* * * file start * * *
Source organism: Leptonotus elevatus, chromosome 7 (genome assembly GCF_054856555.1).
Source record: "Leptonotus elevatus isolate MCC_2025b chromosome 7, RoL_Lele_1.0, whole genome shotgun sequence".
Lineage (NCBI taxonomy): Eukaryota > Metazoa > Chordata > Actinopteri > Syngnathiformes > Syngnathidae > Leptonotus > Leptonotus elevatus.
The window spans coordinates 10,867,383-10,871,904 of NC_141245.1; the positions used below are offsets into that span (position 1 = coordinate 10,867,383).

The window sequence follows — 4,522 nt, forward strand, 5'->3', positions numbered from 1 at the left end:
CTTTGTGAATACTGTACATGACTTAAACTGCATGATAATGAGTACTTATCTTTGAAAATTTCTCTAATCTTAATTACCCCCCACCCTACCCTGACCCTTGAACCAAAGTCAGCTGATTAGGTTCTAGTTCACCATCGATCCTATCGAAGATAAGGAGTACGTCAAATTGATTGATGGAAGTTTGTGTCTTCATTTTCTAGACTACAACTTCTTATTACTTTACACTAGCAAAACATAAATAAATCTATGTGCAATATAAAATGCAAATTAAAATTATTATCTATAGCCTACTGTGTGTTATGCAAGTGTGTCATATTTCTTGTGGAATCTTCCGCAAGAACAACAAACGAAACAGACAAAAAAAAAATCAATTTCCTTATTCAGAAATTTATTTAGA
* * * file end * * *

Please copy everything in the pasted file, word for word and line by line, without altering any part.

Source organism: Leptonotus elevatus, chromosome 7 (genome assembly GCF_054856555.1).
Source record: "Leptonotus elevatus isolate MCC_2025b chromosome 7, RoL_Lele_1.0, whole genome shotgun sequence".
Lineage (NCBI taxonomy): Eukaryota > Metazoa > Chordata > Actinopteri > Syngnathiformes > Syngnathidae > Leptonotus > Leptonotus elevatus.
The window spans coordinates 10,867,383-10,871,904 of NC_141245.1; the positions used below are offsets into that span (position 1 = coordinate 10,867,383).

The window sequence follows — 4,522 nt, forward strand, 5'->3', positions numbered from 1 at the left end:
CTTTGTGAATACTGTACATGACTTAAACTGCATGATAATGAGTACTTATCTTTGAAAATTTCTCTAATCTTAATTACCCCCCACCCTACCCTGACCCTTGAACCAAAGTCAGCTGATTAGGTTCTAGTTCACCATCGATCCTATCGAAGATAAGGAGTACGTCAAATTGATTGATGGAAGTTTGTGTCTTCATTTTCTAGACTACAACTTCTTATTACTTTACACTAGCAAAACATAAATAAATCTATGTGCAATATAAAATGCAAATTAAAATTATTATCTATAGCCTACTGTGTGTTATGCAAGTGTGTCATATTTCTTGTGGAATCTTCCGCAAGAACAACAAACGAAACAGACAAAAAAAAAATCAATTTCCTTATTCAGAAATTTATTTAGA